Big Changes on the way for Companies
Written by Julian Milan, Senior Solicitor, Sydney Mitchell LLP
The Economic Crime and Corporate Transparency Bill which is passing through parliament but seemingly now in near final form looks set to make a number of significant changes to how companies will be required to deal with Companies House. Some of the key changes include in summary:
Verification of identity: directors of companies and persons of significant control (PSCs) will be required to prove their identity by either:
- providing a photograph of their face and a photo ID document such as a passport or driving licence which can be compared by Companies House to confirm their identity; or
- verification through an Authorised Corporate Service Provider (ACSP) such as a lawyer or accountant who will be already accustomed to requirements to verify the identity of their clients under anti-money laundering legislation.
Companies House filings: Any other person filing documents on behalf of a company will also need to be verified unless they are an ACSP. ACSPs filing documents for a company will need to provide a statement confirming that they have been verified and that they have authority to file the document.
Company registers: All private companies will need to maintain a register of members and their shareholdings. Probably the large majority of companies already do so and so this will not represent a significant change for them, but those companies who currently chose to use the Companies House central register will no longer be able to do so. The register will now need to include the full names of shareholders.
When filing their first confirmation statement after the changes come into force, companies generally will need to provide details of all shareholders and their shareholdings. Public traded companies will have to provide details of shareholders holding 5 per cent or more of the shares in the company.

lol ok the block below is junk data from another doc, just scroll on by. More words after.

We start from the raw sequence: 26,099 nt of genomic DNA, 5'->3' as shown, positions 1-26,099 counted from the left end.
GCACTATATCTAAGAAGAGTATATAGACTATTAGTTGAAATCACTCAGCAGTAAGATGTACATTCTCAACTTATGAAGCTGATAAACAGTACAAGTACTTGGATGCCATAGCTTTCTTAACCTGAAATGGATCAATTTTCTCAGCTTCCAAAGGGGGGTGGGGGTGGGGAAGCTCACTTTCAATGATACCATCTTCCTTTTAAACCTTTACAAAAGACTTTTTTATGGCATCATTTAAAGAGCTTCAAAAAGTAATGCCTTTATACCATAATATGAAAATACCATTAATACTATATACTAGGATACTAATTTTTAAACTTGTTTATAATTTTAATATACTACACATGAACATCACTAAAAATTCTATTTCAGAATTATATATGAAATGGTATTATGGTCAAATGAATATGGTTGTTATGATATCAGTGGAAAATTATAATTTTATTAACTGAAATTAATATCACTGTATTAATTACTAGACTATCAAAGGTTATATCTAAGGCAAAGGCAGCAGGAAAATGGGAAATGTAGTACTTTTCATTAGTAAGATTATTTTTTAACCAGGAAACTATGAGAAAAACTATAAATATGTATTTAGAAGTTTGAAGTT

Companies will no longer be required to keep registers of directors or directors’ private addresses or of PSCs, but will need to ensure, as currently, that the details of these recorded at Companies House are correctly maintained.
Email address: There will be a new requirement to provide Companies House with an email address which will not be published on the register but will be used by Companies House for communications with the company.
Accounts: The information required to be included in micro and small company accounts will increase. Micro company accounts will need to include a balance sheet and profit and loss. Other small companies who can currently file abridged or filleted accounts will need to file accounts and a directors’ report.
New role for Companies House: Companies House will no longer be a passive repository without powers or flexibility. It will be able to check, amend, delete or reject information provided to it or which is already on the register, for example, to address inconsistencies in the filings of a company.
Companies House will have set objectives to seek to ensure the delivery and accuracy of information on the register and to minimise the risk of that information being false or misleading and the extent to which companies and others carry out or facilitate unlawful activities.
The Bill includes other provisions in the form of a new corporate offence which will be committed where an organisation fails to prevent fraud by an employee or associate which is intended to benefit the organisation. It is not certain at the time of writing whether this offence will only apply to larger organisations.
It is also the intention that the liability of companies for various economic crimes will be extended so that if a senior manager is guilty of an offence the company will also be guilty.
The changes to the law are not yet finalised or in force, but company owners and directors should have an idea of what to expect.
Please do speak to Julian Milan email@example.com or a member of our corporate team on 08081668827.